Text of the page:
As seen in Wood Bioenergy, August 2017:
Clay Crosby started buying wood while he was in college—mostly small tracts with big timber During his last semester of school, he bought a chain saw, a $5000 loader, $3800 skidder and he paid $3000 for a truck and trailer. He and a friend were the only employees. Crosby cut the wood with the chain saw, his friend moved it to the landing with a cable skidder and then Crosby loaded it on the truck. They were producing about three loads per day.
That escalated to some better equipment and within four years Crosby had four company crews and a contract crew. Crosby was buying the wood for all five crews and running the loader for one of them every day. He did that for several years and then sold out of logging and focused on buying timber. In 2009 he formed Twin Rivers Land & Timber (TRLT) with his business partner, Dennis Rich.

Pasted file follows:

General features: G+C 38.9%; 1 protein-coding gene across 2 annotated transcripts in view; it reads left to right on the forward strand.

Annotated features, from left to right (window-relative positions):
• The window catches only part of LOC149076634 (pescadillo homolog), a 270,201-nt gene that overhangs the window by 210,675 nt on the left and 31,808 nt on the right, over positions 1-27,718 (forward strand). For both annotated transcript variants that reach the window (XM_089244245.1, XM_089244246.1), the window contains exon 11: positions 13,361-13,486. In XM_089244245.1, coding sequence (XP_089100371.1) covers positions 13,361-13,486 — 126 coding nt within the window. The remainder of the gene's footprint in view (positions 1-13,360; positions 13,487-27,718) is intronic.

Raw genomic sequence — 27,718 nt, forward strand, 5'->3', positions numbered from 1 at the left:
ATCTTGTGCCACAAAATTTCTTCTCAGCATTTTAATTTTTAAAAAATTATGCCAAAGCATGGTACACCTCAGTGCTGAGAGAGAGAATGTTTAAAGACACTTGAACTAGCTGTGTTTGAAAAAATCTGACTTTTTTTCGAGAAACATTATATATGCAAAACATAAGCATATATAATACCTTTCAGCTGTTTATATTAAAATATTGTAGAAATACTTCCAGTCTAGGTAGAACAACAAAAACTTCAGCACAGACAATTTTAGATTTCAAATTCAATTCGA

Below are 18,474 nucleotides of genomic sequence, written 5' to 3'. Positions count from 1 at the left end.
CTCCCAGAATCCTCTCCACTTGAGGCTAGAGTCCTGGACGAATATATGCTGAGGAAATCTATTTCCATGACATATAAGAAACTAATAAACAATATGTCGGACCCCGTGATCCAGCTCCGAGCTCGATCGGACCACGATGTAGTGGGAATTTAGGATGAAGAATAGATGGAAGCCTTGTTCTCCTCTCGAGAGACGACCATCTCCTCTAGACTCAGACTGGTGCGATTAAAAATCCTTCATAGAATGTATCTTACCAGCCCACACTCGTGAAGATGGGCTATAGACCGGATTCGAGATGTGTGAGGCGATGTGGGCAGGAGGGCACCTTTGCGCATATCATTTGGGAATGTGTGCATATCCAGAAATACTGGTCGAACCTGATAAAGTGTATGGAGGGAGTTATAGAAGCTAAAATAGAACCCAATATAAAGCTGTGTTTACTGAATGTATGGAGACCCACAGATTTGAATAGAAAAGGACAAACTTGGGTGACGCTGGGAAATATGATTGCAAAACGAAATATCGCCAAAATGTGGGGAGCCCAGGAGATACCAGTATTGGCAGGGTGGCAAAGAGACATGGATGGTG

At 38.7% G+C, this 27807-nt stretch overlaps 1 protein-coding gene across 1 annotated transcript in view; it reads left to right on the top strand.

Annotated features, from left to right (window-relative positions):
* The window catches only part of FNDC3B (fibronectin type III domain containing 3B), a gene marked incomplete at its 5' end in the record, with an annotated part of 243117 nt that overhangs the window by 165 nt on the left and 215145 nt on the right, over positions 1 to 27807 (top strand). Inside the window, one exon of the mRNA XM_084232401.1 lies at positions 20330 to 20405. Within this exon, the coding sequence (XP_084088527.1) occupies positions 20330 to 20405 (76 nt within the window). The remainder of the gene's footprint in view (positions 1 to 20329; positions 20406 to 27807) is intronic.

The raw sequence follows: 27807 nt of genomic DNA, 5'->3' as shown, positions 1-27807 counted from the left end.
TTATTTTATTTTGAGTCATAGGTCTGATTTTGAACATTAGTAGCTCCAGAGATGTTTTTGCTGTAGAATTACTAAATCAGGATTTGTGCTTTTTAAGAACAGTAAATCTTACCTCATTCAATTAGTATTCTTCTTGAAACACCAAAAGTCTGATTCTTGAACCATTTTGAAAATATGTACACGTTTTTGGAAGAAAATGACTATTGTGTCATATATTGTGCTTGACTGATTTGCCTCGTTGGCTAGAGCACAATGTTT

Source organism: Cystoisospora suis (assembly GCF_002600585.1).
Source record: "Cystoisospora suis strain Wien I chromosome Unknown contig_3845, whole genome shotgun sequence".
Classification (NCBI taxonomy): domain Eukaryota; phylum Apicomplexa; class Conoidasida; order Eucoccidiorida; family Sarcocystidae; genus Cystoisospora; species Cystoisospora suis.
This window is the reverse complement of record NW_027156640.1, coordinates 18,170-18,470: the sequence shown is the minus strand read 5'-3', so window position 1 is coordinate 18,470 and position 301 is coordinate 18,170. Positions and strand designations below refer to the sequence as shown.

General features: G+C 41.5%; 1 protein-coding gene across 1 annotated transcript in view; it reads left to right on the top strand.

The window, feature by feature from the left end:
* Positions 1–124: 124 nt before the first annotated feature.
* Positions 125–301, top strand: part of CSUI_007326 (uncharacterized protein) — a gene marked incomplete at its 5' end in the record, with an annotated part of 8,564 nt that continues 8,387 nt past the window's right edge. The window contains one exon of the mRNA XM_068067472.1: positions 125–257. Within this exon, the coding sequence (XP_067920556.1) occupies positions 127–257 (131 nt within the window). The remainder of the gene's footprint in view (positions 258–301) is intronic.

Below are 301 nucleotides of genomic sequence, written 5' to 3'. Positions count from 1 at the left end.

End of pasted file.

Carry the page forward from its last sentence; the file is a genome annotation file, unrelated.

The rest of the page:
When Crosby started TRLT he knew he was taking a big risk. The economy was bad and biomass markets weren’t substantial. He started off with only one contract crew producing roughly 30 loads of logs a week. In retrospect, Crosby says he should’ve been more hesitant when he started TRLT, “but I was too ignorant to know any better and I didn’t know how to do anything else. I made $12,000 my first year and it was a big struggle. But it has worked out well.”
Indeed it has. Today Crosby has 15 company and contract crews that are producing more than 900 loads of chips a week.